I very much enjoyed an article in the Anvil journal by Peter Sanlon. Let me quote three paragraphs, where the middle one is a quote from Jonathan Edwards –
The primacy of the affections has implications for our ministries. We should see that prayer, sacraments, singing and preaching are all given by God ‘to excite and express religious affections.’ Perhaps one of the areas of ministry where we understandably, but erroneously, fail to appreciate the primacy of the affections, is evangelism. It makes sense intellectually that an unbeliever needs to understand that of which they were previously ignorant. This is indeed necessary (Rom.10:14) but Edwards would affirm that the main point of spiritual work in conversion is in the affections. To engage in mission which takes seriously the primacy of the affections would involve a radical overhaul of our present day reliance on programmes, courses and rational explanations:
There is a difference between having an opinion that God is holy and gracious, and having a sense of that holiness and grace. There is a difference between have a rational judgment that honey is sweet, and having a sense of its sweetness. A man may have the former, that knows not how honey tastes.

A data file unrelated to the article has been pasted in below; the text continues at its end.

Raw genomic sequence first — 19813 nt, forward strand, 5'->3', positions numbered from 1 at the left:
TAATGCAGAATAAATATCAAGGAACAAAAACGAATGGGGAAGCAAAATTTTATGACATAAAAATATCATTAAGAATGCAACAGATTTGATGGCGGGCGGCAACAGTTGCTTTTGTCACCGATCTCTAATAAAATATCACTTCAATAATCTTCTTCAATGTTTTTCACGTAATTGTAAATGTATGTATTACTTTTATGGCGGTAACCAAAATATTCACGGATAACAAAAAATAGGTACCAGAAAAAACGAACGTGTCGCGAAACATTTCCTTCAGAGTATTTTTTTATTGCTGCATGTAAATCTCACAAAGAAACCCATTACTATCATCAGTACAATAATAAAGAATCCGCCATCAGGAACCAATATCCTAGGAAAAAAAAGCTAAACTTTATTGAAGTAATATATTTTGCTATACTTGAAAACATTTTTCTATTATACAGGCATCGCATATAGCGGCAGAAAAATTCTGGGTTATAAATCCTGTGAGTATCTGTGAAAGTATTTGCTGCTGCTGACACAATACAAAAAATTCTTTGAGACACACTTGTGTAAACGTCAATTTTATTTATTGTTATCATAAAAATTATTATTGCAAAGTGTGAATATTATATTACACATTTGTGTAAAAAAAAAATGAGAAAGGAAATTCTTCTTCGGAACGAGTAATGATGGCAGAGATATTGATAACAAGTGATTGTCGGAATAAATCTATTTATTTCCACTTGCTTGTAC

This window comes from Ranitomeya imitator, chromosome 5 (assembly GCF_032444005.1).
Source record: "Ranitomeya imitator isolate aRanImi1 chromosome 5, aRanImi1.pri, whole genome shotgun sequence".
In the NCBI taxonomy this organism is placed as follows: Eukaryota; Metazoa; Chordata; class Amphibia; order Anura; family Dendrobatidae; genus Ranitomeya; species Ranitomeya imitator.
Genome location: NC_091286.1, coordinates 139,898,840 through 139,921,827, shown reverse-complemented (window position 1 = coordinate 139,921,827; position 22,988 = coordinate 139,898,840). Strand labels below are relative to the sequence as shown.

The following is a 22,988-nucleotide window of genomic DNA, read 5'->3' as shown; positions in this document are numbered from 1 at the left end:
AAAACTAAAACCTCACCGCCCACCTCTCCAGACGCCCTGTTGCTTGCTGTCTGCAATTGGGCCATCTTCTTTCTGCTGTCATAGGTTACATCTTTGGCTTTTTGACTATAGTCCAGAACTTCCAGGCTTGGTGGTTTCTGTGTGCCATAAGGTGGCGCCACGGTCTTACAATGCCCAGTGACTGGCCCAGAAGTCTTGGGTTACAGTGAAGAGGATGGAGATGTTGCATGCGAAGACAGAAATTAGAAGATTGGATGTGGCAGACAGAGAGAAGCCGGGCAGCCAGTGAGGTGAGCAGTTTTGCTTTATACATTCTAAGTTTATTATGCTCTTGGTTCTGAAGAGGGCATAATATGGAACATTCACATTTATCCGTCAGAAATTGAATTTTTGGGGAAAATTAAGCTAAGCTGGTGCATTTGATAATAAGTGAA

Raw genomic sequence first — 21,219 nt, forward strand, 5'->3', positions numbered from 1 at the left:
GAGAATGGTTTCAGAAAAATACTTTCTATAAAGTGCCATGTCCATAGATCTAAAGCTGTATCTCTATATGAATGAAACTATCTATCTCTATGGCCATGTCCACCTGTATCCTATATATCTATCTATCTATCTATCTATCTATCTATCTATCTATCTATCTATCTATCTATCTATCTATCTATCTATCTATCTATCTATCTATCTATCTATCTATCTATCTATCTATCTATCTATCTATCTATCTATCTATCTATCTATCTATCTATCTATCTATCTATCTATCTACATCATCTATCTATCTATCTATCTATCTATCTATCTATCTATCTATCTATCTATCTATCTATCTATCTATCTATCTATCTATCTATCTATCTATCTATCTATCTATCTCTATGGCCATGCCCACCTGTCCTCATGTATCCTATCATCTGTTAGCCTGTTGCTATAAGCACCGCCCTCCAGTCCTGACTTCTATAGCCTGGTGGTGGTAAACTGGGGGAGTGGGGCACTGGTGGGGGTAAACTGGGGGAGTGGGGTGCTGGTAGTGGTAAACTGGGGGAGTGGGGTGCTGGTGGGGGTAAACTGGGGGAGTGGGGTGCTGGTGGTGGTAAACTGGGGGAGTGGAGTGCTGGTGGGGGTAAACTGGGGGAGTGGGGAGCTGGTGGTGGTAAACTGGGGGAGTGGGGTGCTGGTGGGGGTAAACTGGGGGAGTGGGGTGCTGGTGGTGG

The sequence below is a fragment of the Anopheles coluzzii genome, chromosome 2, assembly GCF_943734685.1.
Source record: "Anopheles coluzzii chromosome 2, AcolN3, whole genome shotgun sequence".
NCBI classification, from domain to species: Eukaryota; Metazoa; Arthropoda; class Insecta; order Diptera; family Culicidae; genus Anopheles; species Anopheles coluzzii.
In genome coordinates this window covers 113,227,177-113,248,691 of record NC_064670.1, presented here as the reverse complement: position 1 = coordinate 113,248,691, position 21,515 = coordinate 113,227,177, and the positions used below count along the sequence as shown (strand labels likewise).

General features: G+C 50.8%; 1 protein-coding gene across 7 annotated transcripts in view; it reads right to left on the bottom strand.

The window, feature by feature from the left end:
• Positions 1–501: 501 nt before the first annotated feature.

A compelling case could be made that much evangelical ministry today is geared at giving people an opinion and rational judgment about God which falls far short of the sense of sweetness Edwards encouraged people to taste. In a time when people are starving for lack of the pleasure of tasting the sweetness of God, we should not denigrate emotions but rather seek to stir up any emotion which tends towards inculcating the emotional heart-felt plea, ‘Jesus, Master, have mercy on us’ (Luke 17:13). We must do this in evangelism, because, ‘the way to draw men and women into Christ’s kingdom, Edwards believed, was through his listeners’ affections.’
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From Peter Sanlon’s article, “Bringing Emotions to the Surface in Ministry,” in Anvil, vol.26, nos. 3&4, 2009, p238.